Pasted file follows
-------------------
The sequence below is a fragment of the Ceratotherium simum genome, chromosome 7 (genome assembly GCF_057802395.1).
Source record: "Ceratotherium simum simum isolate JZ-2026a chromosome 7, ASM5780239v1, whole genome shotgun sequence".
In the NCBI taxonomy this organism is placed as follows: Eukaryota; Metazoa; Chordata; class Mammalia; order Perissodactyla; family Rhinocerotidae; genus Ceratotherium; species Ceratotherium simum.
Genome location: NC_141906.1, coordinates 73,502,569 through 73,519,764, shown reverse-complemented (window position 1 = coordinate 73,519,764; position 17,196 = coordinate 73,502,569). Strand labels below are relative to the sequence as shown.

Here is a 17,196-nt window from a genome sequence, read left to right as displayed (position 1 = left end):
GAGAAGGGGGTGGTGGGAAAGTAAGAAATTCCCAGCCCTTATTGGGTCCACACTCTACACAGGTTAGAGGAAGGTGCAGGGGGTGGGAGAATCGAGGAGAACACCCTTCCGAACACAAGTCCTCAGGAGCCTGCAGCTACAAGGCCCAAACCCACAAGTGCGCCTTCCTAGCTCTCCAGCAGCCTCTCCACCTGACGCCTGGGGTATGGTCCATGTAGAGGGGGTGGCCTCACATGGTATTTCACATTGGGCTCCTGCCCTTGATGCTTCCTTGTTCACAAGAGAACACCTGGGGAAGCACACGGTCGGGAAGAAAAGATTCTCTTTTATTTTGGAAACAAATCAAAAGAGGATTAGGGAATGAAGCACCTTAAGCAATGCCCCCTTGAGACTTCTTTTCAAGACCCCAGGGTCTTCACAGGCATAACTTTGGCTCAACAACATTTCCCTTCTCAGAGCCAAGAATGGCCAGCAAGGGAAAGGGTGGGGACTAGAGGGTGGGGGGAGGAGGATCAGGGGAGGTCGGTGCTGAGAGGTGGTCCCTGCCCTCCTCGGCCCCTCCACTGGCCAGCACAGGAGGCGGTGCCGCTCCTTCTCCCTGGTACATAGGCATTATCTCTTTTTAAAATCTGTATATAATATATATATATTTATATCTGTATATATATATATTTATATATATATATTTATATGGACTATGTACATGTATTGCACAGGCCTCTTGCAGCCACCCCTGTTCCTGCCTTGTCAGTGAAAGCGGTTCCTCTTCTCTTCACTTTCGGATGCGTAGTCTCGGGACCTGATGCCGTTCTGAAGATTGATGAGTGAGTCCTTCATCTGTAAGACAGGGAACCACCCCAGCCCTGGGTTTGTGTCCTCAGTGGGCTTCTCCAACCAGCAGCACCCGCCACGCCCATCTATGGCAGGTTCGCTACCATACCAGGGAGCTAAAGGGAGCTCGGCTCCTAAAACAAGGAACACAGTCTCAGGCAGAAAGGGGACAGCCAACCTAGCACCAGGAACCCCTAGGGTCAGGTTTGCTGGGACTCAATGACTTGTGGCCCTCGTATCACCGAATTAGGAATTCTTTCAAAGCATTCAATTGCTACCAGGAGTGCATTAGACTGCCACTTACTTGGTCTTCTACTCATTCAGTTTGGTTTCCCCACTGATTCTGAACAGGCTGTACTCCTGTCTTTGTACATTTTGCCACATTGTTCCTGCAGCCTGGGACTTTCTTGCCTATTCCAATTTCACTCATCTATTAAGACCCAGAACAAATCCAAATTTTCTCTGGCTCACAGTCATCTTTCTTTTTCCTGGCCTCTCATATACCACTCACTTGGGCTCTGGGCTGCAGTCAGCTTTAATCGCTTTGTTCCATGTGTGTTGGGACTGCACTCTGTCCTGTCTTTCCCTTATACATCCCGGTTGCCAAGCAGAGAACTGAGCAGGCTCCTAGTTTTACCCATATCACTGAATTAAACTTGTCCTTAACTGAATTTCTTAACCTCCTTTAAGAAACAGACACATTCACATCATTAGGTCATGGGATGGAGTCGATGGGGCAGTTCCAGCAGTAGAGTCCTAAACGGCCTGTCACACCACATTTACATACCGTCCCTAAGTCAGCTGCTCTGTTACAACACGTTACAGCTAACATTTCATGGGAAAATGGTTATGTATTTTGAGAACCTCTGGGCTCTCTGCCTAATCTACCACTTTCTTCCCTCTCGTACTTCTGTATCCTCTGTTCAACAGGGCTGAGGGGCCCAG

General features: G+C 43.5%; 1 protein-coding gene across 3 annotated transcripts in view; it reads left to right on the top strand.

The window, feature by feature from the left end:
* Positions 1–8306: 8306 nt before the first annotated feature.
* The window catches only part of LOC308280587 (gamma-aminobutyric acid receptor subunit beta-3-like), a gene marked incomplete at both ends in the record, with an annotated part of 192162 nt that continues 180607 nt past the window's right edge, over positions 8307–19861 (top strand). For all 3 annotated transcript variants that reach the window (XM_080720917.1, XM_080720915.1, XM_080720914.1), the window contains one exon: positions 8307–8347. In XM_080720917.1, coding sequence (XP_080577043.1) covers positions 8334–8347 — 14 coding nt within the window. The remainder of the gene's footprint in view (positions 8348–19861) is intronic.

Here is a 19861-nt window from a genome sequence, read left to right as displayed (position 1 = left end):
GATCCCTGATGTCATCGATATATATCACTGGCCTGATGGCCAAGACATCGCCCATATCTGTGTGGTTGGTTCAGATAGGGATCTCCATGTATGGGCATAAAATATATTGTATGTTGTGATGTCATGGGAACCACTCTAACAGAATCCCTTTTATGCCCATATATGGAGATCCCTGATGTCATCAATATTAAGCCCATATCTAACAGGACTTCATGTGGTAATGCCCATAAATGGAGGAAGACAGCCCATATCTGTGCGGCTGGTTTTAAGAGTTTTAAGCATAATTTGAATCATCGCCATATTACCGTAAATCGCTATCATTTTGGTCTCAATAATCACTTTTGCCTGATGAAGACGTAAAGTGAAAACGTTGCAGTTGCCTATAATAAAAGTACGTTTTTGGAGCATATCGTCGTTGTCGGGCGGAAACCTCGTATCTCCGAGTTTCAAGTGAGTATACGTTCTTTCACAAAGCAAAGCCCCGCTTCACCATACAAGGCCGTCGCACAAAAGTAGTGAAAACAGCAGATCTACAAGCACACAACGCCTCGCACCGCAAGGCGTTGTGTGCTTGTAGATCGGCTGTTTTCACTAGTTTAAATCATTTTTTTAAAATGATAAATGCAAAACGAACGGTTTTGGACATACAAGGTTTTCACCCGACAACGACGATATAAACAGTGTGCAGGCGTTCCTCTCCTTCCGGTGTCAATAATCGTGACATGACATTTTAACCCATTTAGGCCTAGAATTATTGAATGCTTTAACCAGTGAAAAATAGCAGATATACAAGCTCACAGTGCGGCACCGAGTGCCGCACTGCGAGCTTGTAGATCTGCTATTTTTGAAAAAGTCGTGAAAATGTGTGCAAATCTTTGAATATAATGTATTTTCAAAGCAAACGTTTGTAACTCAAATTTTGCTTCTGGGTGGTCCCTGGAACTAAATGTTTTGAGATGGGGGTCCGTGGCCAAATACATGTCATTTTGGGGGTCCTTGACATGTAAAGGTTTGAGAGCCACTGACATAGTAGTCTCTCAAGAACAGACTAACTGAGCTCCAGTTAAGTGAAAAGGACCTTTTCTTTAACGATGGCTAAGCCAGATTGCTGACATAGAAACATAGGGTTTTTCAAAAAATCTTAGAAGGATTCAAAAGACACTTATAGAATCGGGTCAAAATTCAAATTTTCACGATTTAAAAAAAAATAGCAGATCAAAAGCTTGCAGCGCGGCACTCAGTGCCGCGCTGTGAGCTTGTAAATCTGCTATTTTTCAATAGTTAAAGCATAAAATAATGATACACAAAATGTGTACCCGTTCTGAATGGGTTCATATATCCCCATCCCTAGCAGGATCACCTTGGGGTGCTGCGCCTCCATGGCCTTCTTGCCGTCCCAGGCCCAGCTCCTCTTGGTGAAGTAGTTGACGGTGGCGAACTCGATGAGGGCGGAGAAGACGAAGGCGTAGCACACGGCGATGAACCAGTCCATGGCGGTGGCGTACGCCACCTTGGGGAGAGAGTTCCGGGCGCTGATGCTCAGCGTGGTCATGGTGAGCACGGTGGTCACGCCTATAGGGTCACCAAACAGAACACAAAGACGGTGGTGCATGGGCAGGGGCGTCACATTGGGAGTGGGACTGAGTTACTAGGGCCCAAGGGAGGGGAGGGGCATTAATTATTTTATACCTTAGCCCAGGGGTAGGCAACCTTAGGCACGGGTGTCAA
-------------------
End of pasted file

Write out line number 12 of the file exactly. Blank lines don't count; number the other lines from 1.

GATCCCTGATGTCATCGATATATATCACTGGCCTGATGGCCAAGACATCGCCCATATCTGTGTGGTTGGTTCAGATAGGGATCTCCATGTATGGGCATAAAATATATTGTATGTTGTGATGTCATGGGAACCACTCTAACAGAATCCCTTTTATGCCCATATATGGAGATCCCTGATGTCATCAATATTAAGCCCATATCTAACAGGACTTCATGTGGTAATGCCCATAAATGGAGGAAGACAGCCCATATCTGTGCGGCTGGTTTTAAGAGTTTTAAGCATAATTTGAATCATCGCCATATTACCGTAAATCGCTATCATTTTGGTCTCAATAATCACTTTTGCCTGATGAAGACGTAAAGTGAAAACGTTGCAGTTGCCTATAATAAAAGTACGTTTTTGGAGCATATCGTCGTTGTCGGGCGGAAACCTCGTATCTCCGAGTTTCAAGTGAGTATACGTTCTTTCACAAAGCAAAGCCCCGCTTCACCATACAAGGCCGTCGCACAAAAGTAGTGAAAACAGCAGATCTACAAGCACACAACGCCTCGCACCGCAAGGCGTTGTGTGCTTGTAGATCGGCTGTTTTCACTAGTTTAAATCATTTTTTTAAAATGATAAATGCAAAACGAACGGTTTTGGACATACAAGGTTTTCACCCGACAACGACGATATAAACAGTGTGCAGGCGTTCCTCTCCTTCCGGTGTCAATAATCGTGACATGACATTTTAACCCATTTAGGCCTAGAATTATTGAATGCTTTAACCAGTGAAAAATAGCAGATATACAAGCTCACAGTGCGGCACCGAGTGCCGCACTGCGAGCTTGTAGATCTGCTATTTTTGAAAAAGTCGTGAAAATGTGTGCAAATCTTTGAATATAATGTATTTTCAAAGCAAACGTTTGTAACTCAAATTTTGCTTCTGGGTGGTCCCTGGAACTAAATGTTTTGAGATGGGGGTCCGTGGCCAAATACATGTCATTTTGGGGGTCCTTGACATGTAAAGGTTTGAGAGCCACTGACATAGTAGTCTCTCAAGAACAGACTAACTGAGCTCCAGTTAAGTGAAAAGGACCTTTTCTTTAACGATGGCTAAGCCAGATTGCTGACATAGAAACATAGGGTTTTTCAAAAAATCTTAGAAGGATTCAAAAGACACTTATAGAATCGGGTCAAAATTCAAATTTTCACGATTTAAAAAAAAATAGCAGATCAAAAGCTTGCAGCGCGGCACTCAGTGCCGCGCTGTGAGCTTGTAAATCTGCTATTTTTCAATAGTTAAAGCATAAAATAATGATACACAAAATGTGTACCCGTTCTGAATGGGTTCATATATCCCCATCCCTAGCAGGATCACCTTGGGGTGCTGCGCCTCCATGGCCTTCTTGCCGTCCCAGGCCCAGCTCCTCTTGGTGAAGTAGTTGACGGTGGCGAACTCGATGAGGGCGGAGAAGACGAAGGCGTAGCACACGGCGATGAACCAGTCCATGGCGGTGGCGTACGCCACCTTGGGGAGAGAGTTCCGGGCGCTGATGCTCAGCGTGGTCATGGTGAGCACGGTGGTCACGCCTATAGGGTCACCAAACAGAACACAAAGACGGTGGTGCATGGGCAGGGGCGTCACATTGGGAGTGGGACTGAGTTACTAGGGCCCAAGGGAGGGGAGGGGCATTAATTATTTTATACCTTAGCCCAGGGGTAGGCAACCTTAGGCACGGGTGTCAA